Another attack on the rights of Muslim girls in France

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06 SEP 2023

Another attack on the rights of Muslim girls in France

Muslim Women's Network UK (MWNUK) is deeply alarmed to hear that France has banned the abaya (a long loose-fitting dress like garment); it has been widely reported that dozens of French Muslim girls were sent home for the wearing of the abaya at French state schools. The reasons put forward by Education Minister Gabriel Attal is that one must not be able to identify the religion of students in the classroom because it is in line with the nations ardent notion of secularism often referred to as Laicite. Unfortunately, the minister seems to have failed to grasp that the abaya is not an Islamic garment nor mandated religiously for Muslim girls, the abaya popular across the MENA region and Europe often worn by Muslim women and girls for a multitude of reasons including comfort and fashion (some have even been designed by famous fashion houses).

This is not the first time France has prescribed targeted anti-religious laws in the name of “secularism”; in 2004 there was a ban on religious symbols in state schools (such as the hijab). The only belief that can be upheld in France is government approved secularism, which polices what girls can and cannot wear to school. It is also concerning what is defined as an abaya or not. Many girls from all backgrounds wear loose long dresses. Will they be asked to leave classroom? It is likely that Muslim boys who often wear the Thawb (long ankle length gown worn by men across the MENA region & Europe) will also be included in this ban. France has a heavily racialised view of Muslims and have Islamophobic attitudes which have informed such a regressive policy.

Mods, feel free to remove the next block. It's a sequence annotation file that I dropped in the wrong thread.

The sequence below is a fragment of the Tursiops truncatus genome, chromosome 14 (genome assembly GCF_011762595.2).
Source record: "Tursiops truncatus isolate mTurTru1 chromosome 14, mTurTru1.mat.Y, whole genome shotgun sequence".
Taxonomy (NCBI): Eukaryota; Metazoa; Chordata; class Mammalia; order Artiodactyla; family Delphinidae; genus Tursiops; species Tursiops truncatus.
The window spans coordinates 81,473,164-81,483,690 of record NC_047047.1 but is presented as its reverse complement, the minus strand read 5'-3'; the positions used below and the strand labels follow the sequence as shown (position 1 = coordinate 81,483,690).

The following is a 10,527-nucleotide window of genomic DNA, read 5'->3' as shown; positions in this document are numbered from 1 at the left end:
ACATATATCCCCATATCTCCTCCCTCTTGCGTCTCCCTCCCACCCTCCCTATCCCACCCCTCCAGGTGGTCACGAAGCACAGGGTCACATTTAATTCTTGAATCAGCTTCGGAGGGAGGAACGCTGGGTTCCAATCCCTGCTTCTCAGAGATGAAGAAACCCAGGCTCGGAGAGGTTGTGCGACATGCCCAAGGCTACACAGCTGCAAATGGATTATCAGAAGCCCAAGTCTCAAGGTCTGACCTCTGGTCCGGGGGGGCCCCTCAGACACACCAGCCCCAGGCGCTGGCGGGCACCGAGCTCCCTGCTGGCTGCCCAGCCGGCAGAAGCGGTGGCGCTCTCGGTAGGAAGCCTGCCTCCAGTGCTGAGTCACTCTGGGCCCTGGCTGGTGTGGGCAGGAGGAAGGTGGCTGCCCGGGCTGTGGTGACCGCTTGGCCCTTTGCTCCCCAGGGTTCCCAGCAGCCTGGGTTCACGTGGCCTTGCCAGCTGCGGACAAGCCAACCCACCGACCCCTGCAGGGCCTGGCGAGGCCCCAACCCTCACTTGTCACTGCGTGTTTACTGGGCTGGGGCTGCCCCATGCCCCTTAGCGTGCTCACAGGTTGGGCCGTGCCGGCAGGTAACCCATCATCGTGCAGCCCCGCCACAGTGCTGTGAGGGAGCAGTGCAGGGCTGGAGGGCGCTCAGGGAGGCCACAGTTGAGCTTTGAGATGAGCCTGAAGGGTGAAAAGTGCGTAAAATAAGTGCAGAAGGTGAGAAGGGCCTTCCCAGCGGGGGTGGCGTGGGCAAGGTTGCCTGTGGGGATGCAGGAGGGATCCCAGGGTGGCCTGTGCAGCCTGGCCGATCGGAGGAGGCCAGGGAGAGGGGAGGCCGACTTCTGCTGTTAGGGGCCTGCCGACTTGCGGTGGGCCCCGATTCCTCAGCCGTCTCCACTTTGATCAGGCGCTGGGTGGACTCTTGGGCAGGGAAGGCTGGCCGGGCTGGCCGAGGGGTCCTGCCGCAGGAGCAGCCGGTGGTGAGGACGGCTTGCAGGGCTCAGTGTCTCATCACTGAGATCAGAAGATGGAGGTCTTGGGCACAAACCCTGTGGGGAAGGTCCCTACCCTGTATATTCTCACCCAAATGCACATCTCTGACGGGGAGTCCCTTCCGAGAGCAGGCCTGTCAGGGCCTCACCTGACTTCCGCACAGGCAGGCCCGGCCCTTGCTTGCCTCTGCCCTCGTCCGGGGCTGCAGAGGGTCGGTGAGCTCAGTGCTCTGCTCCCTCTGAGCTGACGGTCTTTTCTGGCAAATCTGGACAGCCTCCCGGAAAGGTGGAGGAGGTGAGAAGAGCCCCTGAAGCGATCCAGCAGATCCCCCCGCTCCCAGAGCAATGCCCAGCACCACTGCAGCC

Baroness Shaista Gohir OBE, CEO of MWNUK explained: “Whether we are discussing the rights of women in Iran or those of Muslim girls in France, we need to address and condemn the constant threats on women’s rights and advocate for women to have full autonomy over their bodies wherever they are in the world. What is happening is France could set a precedent for the rest of Europe. Far right anti-Muslim groups could be encouraged to target Muslim communities which would put visibly Muslim women and girls at risk of serious harm including in the UK”.

Two in five[1] (42%) of religious hate crime offences are targeted against Muslims. Muslim women are at higher increased risk of hate crime because their Muslim identity is more visible. For the last decade hate crimes have increased every year. Therefore, the government needs to update its hate crime strategy and take robust action which must include addressing the impact of social and political changes abroad on Muslims in the UK.

Additional Information

· Media enquiries can be directed to: or 0121 2369000

· Muslim Women’s Network UK is a national charity and more information can be found on its website:

· MWN Helpline (national specialist faith and culturally sensitive helpline) can be contacted on: TEL: 0800 999 5786 / Email: / Text: 07415 206 936 and further Information can be found here:

1. Source: Hate crime, England and Wales, 2021 to 2022, Home Office


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